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First, #MeToo. Now, #NotYou.

Updated: Jul 18, 2019

A recent study reveals the troubling reality that men are scared of supporting women in the workplace following the #MeToo movement.

A staggering 60% of male managers admitted that they are uncomfortable when taking part in a common work activity with a female, such as mentoring, working alone or socialising together. This is a 32% increase on last year’s statistics.

Given that men still dominate senior management, the opportunity for females to network with their male counterparts is tantamount to their professional success. Instead, they are being deliberately overlooked in a vast number of cases.

Sheryl Sandberg, Facebook COO and founder of LeanIn says, “It’s not enough to not harass us, you need to not ignore us, either.”

It seems first women faced #MeToo, now they face #NotYou.

Following LeanIn’s study, Forbes delved further into the issue to discover the reasoning behind this shocking statistic. The result? Fear. Fear of sexual harassment issues. Fear about what other people in the office might think. Fear of misinterpretation of friendliness on behalf of the female.

However, this fear is unfounded. Continually, the idea has been socially perpetuated that false allegations of sexual harassment are common, and the accused suffer greatly. Yet, research orchestrated by the Home Office suggests that only 4% of cases of sexual violence reported to the UK police are found or suspected to be false. European and US studies show rates of between 2% and 6%. In reality, the majority of male management have little to fear but their own conscience.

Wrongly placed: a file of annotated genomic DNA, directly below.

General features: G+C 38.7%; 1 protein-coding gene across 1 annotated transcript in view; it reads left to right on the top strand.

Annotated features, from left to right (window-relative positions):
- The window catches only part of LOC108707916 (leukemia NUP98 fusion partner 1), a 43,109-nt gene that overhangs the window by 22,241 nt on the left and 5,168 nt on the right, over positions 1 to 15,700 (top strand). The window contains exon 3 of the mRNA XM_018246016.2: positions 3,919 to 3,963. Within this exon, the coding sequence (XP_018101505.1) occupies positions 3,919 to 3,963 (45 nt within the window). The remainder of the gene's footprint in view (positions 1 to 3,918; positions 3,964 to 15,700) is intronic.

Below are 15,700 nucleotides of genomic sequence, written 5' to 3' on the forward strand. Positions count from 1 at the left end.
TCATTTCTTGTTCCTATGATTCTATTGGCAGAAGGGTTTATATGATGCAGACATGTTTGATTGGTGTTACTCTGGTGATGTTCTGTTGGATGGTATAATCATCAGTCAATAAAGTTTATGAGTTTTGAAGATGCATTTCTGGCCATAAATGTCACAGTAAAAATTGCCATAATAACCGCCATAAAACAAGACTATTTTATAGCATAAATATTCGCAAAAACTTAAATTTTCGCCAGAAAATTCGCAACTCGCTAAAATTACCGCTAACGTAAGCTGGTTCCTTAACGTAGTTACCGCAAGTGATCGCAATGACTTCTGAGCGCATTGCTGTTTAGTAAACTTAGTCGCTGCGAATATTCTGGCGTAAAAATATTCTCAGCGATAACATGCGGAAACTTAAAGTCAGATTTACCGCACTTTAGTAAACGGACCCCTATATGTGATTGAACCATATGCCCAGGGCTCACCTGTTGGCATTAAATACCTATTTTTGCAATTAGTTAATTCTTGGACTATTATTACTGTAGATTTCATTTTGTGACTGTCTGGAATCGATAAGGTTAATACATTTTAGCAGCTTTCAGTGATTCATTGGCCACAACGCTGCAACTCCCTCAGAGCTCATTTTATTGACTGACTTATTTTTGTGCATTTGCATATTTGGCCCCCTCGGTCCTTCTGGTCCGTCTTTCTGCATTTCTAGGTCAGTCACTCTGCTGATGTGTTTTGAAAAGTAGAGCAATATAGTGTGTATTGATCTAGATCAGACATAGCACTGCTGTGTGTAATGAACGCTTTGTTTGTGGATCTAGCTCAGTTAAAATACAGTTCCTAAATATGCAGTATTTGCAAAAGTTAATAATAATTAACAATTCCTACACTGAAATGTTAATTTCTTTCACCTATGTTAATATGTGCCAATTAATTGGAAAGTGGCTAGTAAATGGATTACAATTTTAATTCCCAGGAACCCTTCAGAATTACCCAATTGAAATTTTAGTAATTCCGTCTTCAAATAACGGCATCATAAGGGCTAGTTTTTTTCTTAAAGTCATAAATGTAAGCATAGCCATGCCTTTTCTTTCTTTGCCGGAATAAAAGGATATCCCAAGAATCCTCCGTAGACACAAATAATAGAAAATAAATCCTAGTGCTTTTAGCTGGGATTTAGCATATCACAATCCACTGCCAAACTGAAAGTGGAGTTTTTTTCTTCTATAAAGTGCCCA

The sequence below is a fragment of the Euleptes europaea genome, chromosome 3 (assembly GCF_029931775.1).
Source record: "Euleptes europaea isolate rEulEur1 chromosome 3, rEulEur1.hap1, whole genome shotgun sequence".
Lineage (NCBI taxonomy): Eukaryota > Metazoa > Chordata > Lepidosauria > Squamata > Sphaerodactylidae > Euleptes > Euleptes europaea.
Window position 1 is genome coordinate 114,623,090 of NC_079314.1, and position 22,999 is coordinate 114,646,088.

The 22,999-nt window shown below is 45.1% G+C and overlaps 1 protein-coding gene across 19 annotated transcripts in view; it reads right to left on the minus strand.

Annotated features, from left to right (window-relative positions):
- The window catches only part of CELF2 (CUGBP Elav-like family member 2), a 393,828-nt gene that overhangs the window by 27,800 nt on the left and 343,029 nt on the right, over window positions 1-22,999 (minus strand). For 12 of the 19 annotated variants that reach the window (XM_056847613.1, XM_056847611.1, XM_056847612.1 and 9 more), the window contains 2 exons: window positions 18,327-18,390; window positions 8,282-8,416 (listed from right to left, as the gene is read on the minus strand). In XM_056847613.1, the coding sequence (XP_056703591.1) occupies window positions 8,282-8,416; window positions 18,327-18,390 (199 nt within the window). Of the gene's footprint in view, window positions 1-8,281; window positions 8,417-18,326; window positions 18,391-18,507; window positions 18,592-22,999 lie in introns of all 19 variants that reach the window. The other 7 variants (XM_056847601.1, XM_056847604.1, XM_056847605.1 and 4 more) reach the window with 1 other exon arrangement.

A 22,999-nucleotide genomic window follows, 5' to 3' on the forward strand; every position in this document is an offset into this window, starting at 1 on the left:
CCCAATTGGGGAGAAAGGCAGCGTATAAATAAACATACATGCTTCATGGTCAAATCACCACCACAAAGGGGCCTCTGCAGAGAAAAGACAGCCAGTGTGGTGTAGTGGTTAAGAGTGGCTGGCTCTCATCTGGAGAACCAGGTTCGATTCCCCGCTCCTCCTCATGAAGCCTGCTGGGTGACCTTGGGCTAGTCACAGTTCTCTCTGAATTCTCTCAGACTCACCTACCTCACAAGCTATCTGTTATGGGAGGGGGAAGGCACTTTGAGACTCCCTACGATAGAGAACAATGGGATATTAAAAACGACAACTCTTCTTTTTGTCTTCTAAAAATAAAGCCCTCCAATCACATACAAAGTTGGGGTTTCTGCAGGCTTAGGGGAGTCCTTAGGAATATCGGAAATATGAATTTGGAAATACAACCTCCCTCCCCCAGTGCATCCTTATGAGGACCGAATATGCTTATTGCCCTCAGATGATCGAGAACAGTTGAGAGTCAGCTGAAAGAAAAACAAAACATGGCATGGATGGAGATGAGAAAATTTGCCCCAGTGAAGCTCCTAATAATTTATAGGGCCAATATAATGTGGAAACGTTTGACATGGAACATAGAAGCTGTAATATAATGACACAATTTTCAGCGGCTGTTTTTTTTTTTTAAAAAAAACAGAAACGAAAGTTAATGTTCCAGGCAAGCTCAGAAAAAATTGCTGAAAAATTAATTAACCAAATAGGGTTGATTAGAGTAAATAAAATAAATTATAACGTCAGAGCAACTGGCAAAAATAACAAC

While the glass ceiling concept has existed for years, it now appears there is another barrier to women, stopping them from reaching the heights of corporations. It seems that even if the glass ceiling were to miraculously shatter, women would be left on the ground staring at the sky they can’t reach, hoping a magic bean might appear to catapult them into the heavens. Unfortunately, magic beans don’t exist. But ladders do. And men have the ability to extend these ladders down to their female counterparts, helping them to climb the rungs to upper management.

With open actions like these, the current social climate could perhaps change from… first, #MeToo to now, #YesYou.


TEDxBrayfordPool 2018: Fearless speaker Ruchi Aggarwal considers that not only can the glass ceiling be a barrier, but so can the sticky floor. See here talk here.



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